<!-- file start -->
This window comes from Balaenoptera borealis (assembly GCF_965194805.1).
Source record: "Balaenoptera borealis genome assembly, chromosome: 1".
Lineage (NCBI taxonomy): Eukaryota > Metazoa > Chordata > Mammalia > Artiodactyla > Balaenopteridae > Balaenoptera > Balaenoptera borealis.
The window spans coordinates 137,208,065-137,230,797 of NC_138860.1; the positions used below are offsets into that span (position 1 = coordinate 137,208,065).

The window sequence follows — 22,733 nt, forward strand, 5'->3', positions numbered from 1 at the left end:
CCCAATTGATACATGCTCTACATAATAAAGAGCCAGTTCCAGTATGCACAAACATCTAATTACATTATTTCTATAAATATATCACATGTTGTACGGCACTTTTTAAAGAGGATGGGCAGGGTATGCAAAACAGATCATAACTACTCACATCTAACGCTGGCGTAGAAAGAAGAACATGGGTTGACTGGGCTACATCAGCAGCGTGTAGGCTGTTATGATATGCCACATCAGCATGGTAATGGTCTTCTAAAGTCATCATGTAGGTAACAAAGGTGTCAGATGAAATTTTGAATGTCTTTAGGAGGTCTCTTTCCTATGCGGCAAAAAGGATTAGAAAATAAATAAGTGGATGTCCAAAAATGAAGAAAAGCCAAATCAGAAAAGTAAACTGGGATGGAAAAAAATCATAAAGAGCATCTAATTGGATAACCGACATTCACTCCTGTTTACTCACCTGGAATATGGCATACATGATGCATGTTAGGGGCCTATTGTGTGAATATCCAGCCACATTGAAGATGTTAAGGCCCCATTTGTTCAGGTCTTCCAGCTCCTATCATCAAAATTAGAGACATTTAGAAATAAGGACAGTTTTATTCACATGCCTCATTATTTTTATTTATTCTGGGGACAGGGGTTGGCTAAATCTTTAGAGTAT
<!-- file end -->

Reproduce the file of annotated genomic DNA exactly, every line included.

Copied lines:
This window comes from Balaenoptera borealis (assembly GCF_965194805.1).
Source record: "Balaenoptera borealis genome assembly, chromosome: 1".
Lineage (NCBI taxonomy): Eukaryota > Metazoa > Chordata > Mammalia > Artiodactyla > Balaenopteridae > Balaenoptera > Balaenoptera borealis.
The window spans coordinates 137,208,065-137,230,797 of NC_138860.1; the positions used below are offsets into that span (position 1 = coordinate 137,208,065).

The window sequence follows — 22,733 nt, forward strand, 5'->3', positions numbered from 1 at the left end:
CCCAATTGATACATGCTCTACATAATAAAGAGCCAGTTCCAGTATGCACAAACATCTAATTACATTATTTCTATAAATATATCACATGTTGTACGGCACTTTTTAAAGAGGATGGGCAGGGTATGCAAAACAGATCATAACTACTCACATCTAACGCTGGCGTAGAAAGAAGAACATGGGTTGACTGGGCTACATCAGCAGCGTGTAGGCTGTTATGATATGCCACATCAGCATGGTAATGGTCTTCTAAAGTCATCATGTAGGTAACAAAGGTGTCAGATGAAATTTTGAATGTCTTTAGGAGGTCTCTTTCCTATGCGGCAAAAAGGATTAGAAAATAAATAAGTGGATGTCCAAAAATGAAGAAAAGCCAAATCAGAAAAGTAAACTGGGATGGAAAAAAATCATAAAGAGCATCTAATTGGATAACCGACATTCACTCCTGTTTACTCACCTGGAATATGGCATACATGATGCATGTTAGGGGCCTATTGTGTGAATATCCAGCCACATTGAAGATGTTAAGGCCCCATTTGTTCAGGTCTTCCAGCTCCTATCATCAAAATTAGAGACATTTAGAAATAAGGACAGTTTTATTCACATGCCTCATTATTTTTATTTATTCTGGGGACAGGGGTTGGCTAAATCTTTAGAGTAT